Betty White's secret to happiness at almost 100 years old
The famous actress shared her secret to happiness after almost a century of life.
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Actress Betty White celebrated her 100th birthday on the cover of People magazine. In the cover story, White revealed her secrets to living a long and full life.
"I try to avoid anything green," she joked in the interview. "I guess it's working."
Later, however, and on a slightly more serious note, White offered a tip for living a joyful life: "Enjoy every moment."
The key to her happiness, the woman said, is that she works to "always find the positive" in her life.
"I inherited that from my mother, and that never changed," she said.
Betty, who will officially turn 100 on Jan. 17th, said she is "very fortunate to be in such good health and feeling so good at this age."
These days, White spends her time in Los Angeles completing crossword puzzles, playing card games and watching animal documentaries, Jeopardy!, and golf tournaments.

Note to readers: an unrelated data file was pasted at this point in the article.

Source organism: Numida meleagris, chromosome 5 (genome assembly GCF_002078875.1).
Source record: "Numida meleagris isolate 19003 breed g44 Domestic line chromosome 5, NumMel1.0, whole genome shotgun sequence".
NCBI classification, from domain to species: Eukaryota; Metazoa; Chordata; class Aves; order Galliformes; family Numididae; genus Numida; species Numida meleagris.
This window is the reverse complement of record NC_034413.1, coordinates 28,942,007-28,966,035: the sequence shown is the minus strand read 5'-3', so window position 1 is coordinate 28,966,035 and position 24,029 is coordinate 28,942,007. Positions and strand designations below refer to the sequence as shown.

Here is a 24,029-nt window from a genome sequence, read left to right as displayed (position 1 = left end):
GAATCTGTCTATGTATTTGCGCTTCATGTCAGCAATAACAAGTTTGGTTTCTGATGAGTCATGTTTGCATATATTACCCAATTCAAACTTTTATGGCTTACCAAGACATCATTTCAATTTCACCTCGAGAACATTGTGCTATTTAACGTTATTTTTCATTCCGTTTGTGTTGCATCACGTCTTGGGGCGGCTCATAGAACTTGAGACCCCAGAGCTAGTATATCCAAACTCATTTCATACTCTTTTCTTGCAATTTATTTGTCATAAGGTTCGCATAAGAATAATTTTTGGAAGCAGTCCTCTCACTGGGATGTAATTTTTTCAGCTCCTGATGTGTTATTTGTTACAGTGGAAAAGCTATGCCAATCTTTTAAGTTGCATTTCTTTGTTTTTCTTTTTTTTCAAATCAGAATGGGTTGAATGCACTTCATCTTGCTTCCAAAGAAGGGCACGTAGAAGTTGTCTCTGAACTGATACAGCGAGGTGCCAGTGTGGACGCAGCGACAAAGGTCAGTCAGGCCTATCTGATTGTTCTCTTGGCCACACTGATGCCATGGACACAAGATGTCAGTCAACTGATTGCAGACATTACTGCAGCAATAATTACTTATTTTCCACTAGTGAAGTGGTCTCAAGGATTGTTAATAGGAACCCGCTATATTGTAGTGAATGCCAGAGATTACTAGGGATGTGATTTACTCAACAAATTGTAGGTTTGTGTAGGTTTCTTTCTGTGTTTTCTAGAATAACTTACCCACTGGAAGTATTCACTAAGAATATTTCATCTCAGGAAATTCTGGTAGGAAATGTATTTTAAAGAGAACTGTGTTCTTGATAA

She also takes time to honor her late husband, Allen Ludden, every day.
"She has a picture of him on her bedside table and gives him a kiss every morning," explained Mikelas, her personal assistant. "At night, when she opens the blinds, she blows him a kiss in the sky. He is on her mind constantly."
A film for her 100th birthday
White is the only remaining actress still alive from The Golden Girls, and the show will play a major part in White's 100th birthday celebration.
The film, Betty White: 100 Years Young - A Birthday Celebration, will premier on Jan. 17 in 900 U.S. theaters and, in addition to reviewing her career, will showcase the actress' party, with guests including Ryan Reynolds, Tina Fey, Robert Redford, Lin-Manuel Miranda, Clint Eastwood, Morgan Freeman and Jay Leno.
"We didn't want to let this day pass without bringing together all the people who love her, from her cast mates and friends to her many millions of fans of all ages, to celebrate with an entertaining and loving look at everything that makes Betty a national treasure," the film's director, Steve Boettcher, said in a statement.